& Techniques

The word chromatography comes from the Greeks and means to write with colours which is literally
translated from its Greek roots chroma and graphein. Chromatography is an analytical
technique used for separating a mixture of chemical substances. Through this we
can see the different components that make up a substance. There are 2 types of
chromatography that we studied which are simple chromatography (paper
chromatography) & Thin Layer Chromatography. Although these types of
chromatography are named differently they do the same thing, which is as stated
before the separate a mixture of chemical substances. This is done by applying
the substance to the chromatography paper/slide and then placing it in some
sort of tube with a solvent in. The solvent will then travel up the
chromatography paper/slide and the different substances will all separate out
and you can work out the rf values through this and discover which each colour
or separation line represents. In chromatography you have 2 different phases,
the mobile and stationary phase, the mobile phase is usually the solvent which
makes the substance travel, and then the stationary phase is the thing that stays
still, usually the chromatography slide or paper.

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Column/Absorbance ChromatographyPartition ChromatographyPaper ChromatographyThin Layer Chromatography (TLC)Gas-Liquid Chromatography (GLC)Gas-Solid ChromatographyIon Exchange Chromatography

Behind Chromatography

There’s one thing that links all chromatography techniques
together is that there’s a stationary phase and a mobile phase.

The stationary phase (solid or liquid supported on a solid)
and the mobile (a liquid or gas) are used to analyse the compounds which make
up a mixture or a substance. The stationary phase is where the compounds within
the mixture stay still and are ‘stationary’. The mobile phase is the stage
where the substance separates into its different parts/compounds.

The process of moving the compounds with the solvent is known
as elution and the solvents used are eluting solvents.


Capillary action is where the molecules of a liquid have to
ability to move themselves along a surface which is solid against the forces of
gravity, this is because the bond between the liquid and the solid surface’s
intermolecular forces are stronger then between each substance. An example of
this is when a plant will move the water molecules through the roots for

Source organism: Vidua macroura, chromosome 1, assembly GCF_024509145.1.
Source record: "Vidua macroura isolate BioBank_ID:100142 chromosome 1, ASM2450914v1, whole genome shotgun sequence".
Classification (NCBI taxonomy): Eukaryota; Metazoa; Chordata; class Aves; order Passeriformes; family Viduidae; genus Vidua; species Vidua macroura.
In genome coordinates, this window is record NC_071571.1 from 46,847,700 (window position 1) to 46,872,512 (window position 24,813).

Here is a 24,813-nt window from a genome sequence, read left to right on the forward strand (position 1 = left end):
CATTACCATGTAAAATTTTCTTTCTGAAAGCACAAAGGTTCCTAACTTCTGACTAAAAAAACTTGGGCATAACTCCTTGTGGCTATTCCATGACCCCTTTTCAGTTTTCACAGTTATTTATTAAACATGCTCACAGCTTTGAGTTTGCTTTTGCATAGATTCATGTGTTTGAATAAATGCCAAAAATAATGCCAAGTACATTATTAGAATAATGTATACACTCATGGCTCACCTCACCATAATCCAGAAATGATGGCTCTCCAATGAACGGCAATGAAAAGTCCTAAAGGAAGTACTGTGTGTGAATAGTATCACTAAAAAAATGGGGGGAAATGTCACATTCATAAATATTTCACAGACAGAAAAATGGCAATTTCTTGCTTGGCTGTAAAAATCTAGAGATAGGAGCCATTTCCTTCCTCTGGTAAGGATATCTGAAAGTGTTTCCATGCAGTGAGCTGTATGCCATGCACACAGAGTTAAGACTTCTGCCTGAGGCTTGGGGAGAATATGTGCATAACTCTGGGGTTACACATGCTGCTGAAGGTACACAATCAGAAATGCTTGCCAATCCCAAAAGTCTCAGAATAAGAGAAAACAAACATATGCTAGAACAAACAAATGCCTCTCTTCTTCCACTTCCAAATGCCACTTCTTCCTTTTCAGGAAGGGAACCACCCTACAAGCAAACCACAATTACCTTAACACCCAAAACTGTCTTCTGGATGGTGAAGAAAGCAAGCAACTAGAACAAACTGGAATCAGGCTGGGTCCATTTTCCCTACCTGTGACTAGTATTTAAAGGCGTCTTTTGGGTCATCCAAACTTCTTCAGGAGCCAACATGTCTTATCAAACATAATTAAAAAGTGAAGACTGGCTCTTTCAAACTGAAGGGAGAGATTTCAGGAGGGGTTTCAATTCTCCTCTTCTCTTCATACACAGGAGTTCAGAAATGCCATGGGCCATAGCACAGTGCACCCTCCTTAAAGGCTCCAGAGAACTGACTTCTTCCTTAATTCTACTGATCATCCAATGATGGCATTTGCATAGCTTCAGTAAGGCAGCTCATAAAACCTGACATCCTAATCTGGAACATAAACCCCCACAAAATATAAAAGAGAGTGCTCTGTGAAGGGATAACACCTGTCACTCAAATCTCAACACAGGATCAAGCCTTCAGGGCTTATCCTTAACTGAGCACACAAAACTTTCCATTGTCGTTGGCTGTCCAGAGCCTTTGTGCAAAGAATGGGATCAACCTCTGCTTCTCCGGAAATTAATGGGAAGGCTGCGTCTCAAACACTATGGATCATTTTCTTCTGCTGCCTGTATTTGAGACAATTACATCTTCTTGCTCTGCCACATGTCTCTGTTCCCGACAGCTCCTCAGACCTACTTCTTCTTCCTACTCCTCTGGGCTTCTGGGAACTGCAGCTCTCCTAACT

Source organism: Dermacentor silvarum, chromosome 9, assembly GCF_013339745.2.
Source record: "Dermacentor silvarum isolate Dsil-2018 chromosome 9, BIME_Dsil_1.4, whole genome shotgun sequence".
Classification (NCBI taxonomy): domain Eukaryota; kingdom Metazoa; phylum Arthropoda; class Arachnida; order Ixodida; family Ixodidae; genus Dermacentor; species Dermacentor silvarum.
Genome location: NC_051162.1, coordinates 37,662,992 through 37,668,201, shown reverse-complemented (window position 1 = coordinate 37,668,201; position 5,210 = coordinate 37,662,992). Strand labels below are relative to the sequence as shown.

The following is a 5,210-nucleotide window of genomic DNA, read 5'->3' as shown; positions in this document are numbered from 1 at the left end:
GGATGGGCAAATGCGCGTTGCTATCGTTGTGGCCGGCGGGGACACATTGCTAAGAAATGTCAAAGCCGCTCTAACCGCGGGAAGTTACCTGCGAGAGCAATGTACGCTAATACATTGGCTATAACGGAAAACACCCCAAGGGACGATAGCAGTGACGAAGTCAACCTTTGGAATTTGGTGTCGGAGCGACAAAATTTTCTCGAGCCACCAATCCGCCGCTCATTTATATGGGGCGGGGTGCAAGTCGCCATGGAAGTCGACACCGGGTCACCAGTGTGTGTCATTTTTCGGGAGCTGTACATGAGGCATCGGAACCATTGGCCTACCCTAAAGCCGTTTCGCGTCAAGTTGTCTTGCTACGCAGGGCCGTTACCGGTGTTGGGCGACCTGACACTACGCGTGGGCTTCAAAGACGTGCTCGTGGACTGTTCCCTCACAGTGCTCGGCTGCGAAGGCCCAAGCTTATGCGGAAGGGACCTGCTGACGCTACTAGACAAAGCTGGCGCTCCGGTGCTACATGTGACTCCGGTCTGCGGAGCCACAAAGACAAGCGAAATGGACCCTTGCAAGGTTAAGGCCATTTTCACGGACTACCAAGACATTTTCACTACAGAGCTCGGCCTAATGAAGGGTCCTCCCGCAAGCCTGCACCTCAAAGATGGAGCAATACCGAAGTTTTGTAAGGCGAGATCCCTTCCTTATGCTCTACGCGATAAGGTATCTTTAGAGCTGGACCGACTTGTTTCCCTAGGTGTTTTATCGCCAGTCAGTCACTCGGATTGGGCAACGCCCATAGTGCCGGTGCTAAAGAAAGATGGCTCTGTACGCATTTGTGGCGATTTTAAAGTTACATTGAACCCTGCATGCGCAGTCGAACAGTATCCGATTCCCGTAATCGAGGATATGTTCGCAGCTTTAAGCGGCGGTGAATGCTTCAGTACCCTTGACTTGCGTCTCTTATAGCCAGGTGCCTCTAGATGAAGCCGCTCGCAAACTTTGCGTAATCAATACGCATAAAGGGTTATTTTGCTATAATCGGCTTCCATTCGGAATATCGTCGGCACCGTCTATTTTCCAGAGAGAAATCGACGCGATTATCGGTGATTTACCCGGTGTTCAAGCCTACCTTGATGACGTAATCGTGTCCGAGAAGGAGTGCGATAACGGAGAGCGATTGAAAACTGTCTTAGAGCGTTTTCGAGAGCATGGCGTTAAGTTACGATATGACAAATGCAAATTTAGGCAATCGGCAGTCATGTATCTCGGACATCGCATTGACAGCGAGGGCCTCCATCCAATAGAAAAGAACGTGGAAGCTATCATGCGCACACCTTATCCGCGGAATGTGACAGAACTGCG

respiration because of capillary action.


Polarity affects how attracted molecules are to a different
substance. Molecules have both a positive and negative charged side. The
negative charged side would be attracted to a positive charged side of another
molecule. How polar something is will depend on the charge difference within
the molecules. If there’s an increase of polarity in the solvent during an
experiment the components within the mixture will begin to move quicker. The
way a substance will separate is determined by how polar something is, and the
difference in polarity in the different molecules.




Simple chromatography, otherwise known as paper
chromatography is where you use a piece of chromatography paper, which is the
stationary phase and place a small dot of your substance onto it. Then you have
a beaker, test tube or something which you can place your solvent into to let
the solvent run up the chromatography paper, the solvent in this chromatography
is the mobile phase. This is the simplest of chromatography techniques as it’s
the most basic. There are various pros and cons to this chromatography
technique and one of the pros being that it’s very easy to use and is also very
cheap. A con to this chromatography technique is that it’s not the most
accurate chromatography technique compared to others. It’s used as a
qualitative analytical technique for separating coloured substances such as
plants and seeing the different components which make this useful to identify
organic substances which are unknown. Simple chromatography is used a lot within
the crime world, it’s good for the analysis of blood samples, identifying the
different substances which were responsible for a fire or also testing blood
after death to indicate levels of alcohol, poisonous substances or drugs within
the body.

Thin Layer

Thin layer chromatography (TLC) is a more complicated
chromatography technique to simple chromatography but only being the
chromatography slide is a sort of glass slide instead of a piece of paper which
means you need to be more careful whilst applying the spot of your substance
and whilst handling the slide. The slide will be the stationary phase in this
technique and similar to the paper chromatography the solvent will be the
mobile phase. Now the same with paper chromatography, TLC has some pros and
cons to it. One of the main pro’s is that it’s very easy to use and requires
minimal skill you just need to be careful whilst applying the substance and
whilst handling the slide. And similar to paper chromatography, TLC isn’t the
most accurate compared to others such as gas chromatography. Thin layer
chromatography is good for separating non-volatile mixtures, such as for
forensic testing. TLC is a cheap chromatography method which is used a lot
within the food industry, and has many different applications such as lipid separation
and food dye analysis.


Now with these two types of chromatography they’re suitable
for different things. TLC is normally better used for chromatograms as the
separation between the different elements of a substance is usually more
visible on a TLC plate then a piece of chromatography paper.


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